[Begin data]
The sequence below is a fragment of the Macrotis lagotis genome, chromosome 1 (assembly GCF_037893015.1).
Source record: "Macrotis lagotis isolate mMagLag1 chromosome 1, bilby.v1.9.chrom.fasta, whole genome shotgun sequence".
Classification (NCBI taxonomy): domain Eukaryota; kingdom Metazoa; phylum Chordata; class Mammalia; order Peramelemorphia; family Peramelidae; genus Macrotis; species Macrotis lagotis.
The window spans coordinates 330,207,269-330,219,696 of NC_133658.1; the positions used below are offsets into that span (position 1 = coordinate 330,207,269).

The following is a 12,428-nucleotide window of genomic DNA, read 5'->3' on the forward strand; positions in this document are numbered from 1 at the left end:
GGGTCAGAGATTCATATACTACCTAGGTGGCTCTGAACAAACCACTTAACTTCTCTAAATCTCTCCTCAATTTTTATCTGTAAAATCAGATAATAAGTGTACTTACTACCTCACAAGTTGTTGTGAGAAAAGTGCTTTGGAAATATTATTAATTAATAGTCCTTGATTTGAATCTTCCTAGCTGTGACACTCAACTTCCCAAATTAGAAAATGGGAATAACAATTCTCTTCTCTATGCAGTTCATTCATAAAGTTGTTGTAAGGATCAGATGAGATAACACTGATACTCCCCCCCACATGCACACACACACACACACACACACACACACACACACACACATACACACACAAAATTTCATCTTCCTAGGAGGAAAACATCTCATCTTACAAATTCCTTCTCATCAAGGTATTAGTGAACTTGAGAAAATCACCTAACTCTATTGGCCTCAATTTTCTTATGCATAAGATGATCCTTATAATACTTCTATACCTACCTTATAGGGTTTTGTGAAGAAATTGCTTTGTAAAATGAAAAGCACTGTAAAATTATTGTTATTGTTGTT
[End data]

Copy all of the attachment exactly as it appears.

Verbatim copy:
The sequence below is a fragment of the Macrotis lagotis genome, chromosome 1 (assembly GCF_037893015.1).
Source record: "Macrotis lagotis isolate mMagLag1 chromosome 1, bilby.v1.9.chrom.fasta, whole genome shotgun sequence".
Classification (NCBI taxonomy): domain Eukaryota; kingdom Metazoa; phylum Chordata; class Mammalia; order Peramelemorphia; family Peramelidae; genus Macrotis; species Macrotis lagotis.
The window spans coordinates 330,207,269-330,219,696 of NC_133658.1; the positions used below are offsets into that span (position 1 = coordinate 330,207,269).

The following is a 12,428-nucleotide window of genomic DNA, read 5'->3' on the forward strand; positions in this document are numbered from 1 at the left end:
GGGTCAGAGATTCATATACTACCTAGGTGGCTCTGAACAAACCACTTAACTTCTCTAAATCTCTCCTCAATTTTTATCTGTAAAATCAGATAATAAGTGTACTTACTACCTCACAAGTTGTTGTGAGAAAAGTGCTTTGGAAATATTATTAATTAATAGTCCTTGATTTGAATCTTCCTAGCTGTGACACTCAACTTCCCAAATTAGAAAATGGGAATAACAATTCTCTTCTCTATGCAGTTCATTCATAAAGTTGTTGTAAGGATCAGATGAGATAACACTGATACTCCCCCCCACATGCACACACACACACACACACACACACACACACACACACACATACACACACAAAATTTCATCTTCCTAGGAGGAAAACATCTCATCTTACAAATTCCTTCTCATCAAGGTATTAGTGAACTTGAGAAAATCACCTAACTCTATTGGCCTCAATTTTCTTATGCATAAGATGATCCTTATAATACTTCTATACCTACCTTATAGGGTTTTGTGAAGAAATTGCTTTGTAAAATGAAAAGCACTGTAAAATTATTGTTATTGTTGTT